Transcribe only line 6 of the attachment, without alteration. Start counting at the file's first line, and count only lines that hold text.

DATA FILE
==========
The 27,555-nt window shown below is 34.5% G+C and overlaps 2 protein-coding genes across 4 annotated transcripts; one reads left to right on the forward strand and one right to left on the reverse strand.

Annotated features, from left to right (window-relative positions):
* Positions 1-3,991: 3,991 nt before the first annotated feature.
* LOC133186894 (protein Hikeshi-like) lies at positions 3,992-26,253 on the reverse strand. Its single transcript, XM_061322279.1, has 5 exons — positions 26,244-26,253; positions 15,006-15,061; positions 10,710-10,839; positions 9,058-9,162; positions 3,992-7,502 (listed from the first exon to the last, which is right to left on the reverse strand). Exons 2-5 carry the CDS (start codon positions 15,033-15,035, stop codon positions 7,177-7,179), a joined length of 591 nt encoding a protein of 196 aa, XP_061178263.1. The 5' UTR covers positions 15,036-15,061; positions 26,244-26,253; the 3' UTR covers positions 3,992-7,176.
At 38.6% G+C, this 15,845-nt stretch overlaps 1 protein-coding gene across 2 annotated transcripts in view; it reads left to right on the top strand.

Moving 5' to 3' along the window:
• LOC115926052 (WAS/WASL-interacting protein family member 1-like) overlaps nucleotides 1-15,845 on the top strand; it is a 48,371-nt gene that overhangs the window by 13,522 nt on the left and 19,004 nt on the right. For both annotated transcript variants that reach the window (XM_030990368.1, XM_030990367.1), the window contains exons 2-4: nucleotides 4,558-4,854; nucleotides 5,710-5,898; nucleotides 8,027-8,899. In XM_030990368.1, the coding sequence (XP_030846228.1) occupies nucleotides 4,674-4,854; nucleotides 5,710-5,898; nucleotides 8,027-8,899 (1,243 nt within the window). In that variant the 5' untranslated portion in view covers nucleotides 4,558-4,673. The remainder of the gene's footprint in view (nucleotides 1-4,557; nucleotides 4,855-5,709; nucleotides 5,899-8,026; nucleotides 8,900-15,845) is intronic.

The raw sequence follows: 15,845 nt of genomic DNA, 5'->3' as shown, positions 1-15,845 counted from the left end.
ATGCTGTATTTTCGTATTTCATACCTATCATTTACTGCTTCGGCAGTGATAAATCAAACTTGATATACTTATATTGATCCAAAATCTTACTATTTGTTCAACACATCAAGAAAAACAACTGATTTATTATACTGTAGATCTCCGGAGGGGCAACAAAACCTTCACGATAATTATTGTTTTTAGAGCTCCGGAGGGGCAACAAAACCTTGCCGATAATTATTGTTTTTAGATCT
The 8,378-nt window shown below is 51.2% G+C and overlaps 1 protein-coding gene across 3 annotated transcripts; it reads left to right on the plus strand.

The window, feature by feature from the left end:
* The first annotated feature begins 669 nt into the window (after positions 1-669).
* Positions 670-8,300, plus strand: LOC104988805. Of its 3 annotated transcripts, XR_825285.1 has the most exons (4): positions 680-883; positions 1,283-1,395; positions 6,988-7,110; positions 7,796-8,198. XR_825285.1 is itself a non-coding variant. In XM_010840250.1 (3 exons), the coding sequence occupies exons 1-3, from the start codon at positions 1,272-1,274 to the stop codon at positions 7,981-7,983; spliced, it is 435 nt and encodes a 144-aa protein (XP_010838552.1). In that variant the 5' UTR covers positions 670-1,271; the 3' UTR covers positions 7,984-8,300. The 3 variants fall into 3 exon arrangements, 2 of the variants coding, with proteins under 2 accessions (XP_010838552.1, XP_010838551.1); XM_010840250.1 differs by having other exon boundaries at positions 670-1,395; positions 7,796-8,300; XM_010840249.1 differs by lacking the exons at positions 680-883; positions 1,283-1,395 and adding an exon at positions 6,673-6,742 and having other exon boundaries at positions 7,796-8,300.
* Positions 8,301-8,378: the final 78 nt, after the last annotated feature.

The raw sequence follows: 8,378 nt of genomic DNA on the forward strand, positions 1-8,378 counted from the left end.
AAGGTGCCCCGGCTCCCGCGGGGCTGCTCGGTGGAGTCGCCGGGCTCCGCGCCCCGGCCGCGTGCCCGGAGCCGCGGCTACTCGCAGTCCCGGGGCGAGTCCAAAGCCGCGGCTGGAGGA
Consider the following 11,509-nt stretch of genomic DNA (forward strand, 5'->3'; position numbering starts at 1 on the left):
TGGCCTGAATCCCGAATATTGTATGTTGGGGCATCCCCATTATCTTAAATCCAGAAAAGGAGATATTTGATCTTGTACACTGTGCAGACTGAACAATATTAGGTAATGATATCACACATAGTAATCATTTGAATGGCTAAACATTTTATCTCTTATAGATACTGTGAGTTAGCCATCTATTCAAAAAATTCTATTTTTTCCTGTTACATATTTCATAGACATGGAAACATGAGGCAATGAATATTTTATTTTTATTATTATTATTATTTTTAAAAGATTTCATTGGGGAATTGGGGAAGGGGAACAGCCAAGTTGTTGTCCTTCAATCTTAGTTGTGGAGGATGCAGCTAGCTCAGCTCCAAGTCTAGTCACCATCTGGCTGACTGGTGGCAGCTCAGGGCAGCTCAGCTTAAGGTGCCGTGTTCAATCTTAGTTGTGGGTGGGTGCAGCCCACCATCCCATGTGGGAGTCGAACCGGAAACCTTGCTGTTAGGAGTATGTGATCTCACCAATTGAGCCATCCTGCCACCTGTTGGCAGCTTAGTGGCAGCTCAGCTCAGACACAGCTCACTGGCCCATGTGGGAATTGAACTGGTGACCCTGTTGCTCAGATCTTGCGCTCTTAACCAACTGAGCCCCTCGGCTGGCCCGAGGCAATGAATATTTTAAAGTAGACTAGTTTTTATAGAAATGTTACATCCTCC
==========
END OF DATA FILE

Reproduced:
Moving 5' to 3' along the window: